• Estuaries are different from bays in that they experience a (strong) fresh-water run-off. Therefore, the seawater in these basins is measurably diluted by fresh-water. But unlike river mouths, estuaries are typically tide-dominated; the water motion in estuaries is controlled more by the tides than by the river discharge. Also, sedimentation is primarily controlled by import from the adjacent coastal region. The coarser sediment (sand) settles predominantly in the seaward regions, while the finer sediment (silt) settles in the more protected landward regions. The entrances of some estuaries may be constricted by the development of spits, shoals or barriers across their mouths, as a result of wave effects.
 Environment Distinctive attributes Tidal bays Baie de St. Michel, France (Normandy/Brittany) West coast of South Korea Hangzhou Bay, China High levels of wave dissipation Little freshwater runoff Tidal Lagoons Wadden Sea, Netherlands/Germany/Denmark Laguna Madre, Texas Waves excluded by barriers Tidal flows via passes Infilling wetlands Little freshwater runoff Estuaries Bay of Fundy, Nova Scotia Bristol Channel Waves possibly excluded by barriers or sand shoals High freshwater runoff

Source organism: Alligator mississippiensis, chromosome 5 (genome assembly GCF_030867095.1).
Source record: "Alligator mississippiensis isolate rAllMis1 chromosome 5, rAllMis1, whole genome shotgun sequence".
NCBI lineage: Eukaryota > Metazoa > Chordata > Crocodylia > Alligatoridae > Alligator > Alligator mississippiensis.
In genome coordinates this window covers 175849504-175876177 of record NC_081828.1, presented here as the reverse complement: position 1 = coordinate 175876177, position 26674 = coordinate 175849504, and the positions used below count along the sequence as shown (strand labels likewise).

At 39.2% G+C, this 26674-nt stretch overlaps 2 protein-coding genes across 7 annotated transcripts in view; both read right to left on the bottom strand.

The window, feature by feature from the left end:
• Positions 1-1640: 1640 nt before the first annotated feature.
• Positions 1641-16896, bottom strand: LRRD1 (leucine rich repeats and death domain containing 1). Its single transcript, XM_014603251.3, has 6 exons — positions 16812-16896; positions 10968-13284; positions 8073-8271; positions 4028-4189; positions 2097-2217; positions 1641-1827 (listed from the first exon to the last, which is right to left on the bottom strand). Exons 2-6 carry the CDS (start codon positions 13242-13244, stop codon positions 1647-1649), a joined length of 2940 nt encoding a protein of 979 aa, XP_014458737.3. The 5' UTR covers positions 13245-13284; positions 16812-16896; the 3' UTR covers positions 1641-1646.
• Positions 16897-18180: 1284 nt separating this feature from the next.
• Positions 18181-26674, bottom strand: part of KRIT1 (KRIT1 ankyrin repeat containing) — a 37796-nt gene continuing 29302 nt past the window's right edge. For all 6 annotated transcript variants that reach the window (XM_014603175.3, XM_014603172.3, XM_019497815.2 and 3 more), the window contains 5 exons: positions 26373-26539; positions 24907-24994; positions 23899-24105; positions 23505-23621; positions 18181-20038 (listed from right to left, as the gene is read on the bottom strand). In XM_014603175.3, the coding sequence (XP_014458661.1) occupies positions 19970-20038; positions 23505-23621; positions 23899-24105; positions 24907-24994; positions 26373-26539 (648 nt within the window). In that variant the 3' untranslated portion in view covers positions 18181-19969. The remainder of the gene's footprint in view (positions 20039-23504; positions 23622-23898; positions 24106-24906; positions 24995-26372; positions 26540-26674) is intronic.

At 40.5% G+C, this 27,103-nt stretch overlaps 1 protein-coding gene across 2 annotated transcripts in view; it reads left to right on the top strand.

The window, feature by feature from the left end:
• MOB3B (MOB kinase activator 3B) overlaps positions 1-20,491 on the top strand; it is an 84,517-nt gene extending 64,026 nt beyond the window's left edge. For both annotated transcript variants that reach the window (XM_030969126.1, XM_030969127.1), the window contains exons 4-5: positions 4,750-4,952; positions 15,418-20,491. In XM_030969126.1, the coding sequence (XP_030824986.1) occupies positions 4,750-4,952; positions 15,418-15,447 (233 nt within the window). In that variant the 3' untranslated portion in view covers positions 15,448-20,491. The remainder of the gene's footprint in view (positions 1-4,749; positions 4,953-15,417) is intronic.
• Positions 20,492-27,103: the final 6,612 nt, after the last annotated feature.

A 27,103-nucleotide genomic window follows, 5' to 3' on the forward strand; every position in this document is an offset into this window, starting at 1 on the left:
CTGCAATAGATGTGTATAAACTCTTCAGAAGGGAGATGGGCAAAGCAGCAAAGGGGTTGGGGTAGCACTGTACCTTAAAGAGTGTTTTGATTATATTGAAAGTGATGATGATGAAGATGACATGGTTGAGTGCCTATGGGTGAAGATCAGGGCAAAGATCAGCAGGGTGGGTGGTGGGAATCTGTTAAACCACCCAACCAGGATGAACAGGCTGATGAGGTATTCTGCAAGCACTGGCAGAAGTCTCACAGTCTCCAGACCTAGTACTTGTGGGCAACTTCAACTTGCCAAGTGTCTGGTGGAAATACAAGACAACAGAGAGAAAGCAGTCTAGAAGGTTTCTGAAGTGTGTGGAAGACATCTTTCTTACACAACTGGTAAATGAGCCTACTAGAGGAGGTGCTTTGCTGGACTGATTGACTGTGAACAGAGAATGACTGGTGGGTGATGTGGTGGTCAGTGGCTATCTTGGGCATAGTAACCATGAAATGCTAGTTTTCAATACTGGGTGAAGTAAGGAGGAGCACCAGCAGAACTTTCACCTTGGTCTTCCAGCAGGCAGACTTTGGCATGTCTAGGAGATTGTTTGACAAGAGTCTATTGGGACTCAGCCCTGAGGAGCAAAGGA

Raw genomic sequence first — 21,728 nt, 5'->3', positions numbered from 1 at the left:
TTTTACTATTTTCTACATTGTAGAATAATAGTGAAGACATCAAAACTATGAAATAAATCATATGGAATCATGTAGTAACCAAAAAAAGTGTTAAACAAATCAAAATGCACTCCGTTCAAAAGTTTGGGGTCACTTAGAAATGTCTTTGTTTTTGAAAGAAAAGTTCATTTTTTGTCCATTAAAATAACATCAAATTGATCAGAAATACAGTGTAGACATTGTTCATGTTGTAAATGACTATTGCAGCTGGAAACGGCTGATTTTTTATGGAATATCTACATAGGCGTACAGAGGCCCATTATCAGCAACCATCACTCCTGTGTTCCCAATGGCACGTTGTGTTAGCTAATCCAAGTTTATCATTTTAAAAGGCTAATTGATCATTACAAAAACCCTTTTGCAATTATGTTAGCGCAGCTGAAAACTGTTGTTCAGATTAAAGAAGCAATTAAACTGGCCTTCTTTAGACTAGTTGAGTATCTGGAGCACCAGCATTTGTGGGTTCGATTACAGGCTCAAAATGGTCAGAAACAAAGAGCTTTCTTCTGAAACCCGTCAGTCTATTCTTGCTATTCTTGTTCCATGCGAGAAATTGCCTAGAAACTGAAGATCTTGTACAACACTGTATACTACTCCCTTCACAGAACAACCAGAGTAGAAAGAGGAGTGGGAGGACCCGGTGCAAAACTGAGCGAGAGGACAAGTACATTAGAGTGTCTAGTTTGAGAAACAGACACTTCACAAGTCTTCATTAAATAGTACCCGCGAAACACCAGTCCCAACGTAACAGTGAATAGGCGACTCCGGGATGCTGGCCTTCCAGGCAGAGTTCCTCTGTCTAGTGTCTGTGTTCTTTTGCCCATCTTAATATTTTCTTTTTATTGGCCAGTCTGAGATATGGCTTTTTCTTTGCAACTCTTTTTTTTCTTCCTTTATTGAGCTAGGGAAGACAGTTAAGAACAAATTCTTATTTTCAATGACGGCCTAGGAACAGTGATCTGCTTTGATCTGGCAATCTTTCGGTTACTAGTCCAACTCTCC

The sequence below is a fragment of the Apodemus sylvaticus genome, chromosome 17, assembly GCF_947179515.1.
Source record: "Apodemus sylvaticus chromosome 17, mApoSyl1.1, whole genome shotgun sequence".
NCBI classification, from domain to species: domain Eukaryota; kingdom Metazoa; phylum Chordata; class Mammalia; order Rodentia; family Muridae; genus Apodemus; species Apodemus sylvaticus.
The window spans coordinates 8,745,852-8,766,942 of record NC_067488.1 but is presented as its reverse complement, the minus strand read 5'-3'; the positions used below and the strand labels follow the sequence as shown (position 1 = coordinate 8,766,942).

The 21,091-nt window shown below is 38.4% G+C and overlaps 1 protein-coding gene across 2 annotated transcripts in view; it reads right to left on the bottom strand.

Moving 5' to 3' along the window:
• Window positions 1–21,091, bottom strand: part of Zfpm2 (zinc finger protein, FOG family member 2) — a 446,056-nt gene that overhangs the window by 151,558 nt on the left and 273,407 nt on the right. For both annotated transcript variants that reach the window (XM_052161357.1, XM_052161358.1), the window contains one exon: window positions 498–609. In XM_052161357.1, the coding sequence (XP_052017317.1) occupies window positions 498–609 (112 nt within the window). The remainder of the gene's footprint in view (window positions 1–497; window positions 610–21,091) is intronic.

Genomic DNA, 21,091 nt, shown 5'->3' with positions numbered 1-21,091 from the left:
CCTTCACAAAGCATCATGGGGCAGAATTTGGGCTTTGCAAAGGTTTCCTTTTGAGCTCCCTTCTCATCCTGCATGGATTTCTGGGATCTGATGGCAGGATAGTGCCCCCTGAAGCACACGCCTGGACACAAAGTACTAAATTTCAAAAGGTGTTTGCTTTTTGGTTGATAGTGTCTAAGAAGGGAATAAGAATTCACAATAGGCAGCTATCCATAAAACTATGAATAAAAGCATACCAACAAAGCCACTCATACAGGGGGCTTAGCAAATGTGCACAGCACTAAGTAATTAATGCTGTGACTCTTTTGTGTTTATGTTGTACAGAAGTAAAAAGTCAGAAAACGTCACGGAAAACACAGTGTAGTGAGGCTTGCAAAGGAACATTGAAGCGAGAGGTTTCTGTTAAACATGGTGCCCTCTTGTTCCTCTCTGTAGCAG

The three types of basins mainly differ in terms of the characteristics of the entrance and the importance of fresh-water run-off. The basins are either interlinked with the adjacent coast or barrier islands through tidal inlets, openings in the shoreline, such as between two barrier islands, or wider entrances such as estuary mouths. Fresh- water run-off and hence the interaction between salt- and fresh water is a fundamental characteristic of estuaries (see Intermezzo 9.1). Based on the degree of mixing of the two water masses, estuaries can be classified as stratified, partially mixed/stratified and mixed or homogeneous. One of the phenomena related to fresh-salt water mixing is the turbidity maximum. In the present version of these lecture notes we refrain from paying due attention to the mixing between fresh water and salt water, a topic which would require a rather extensive treatment. We therefore mostly assume a negligible influence of fresh-water run-off in this chapter.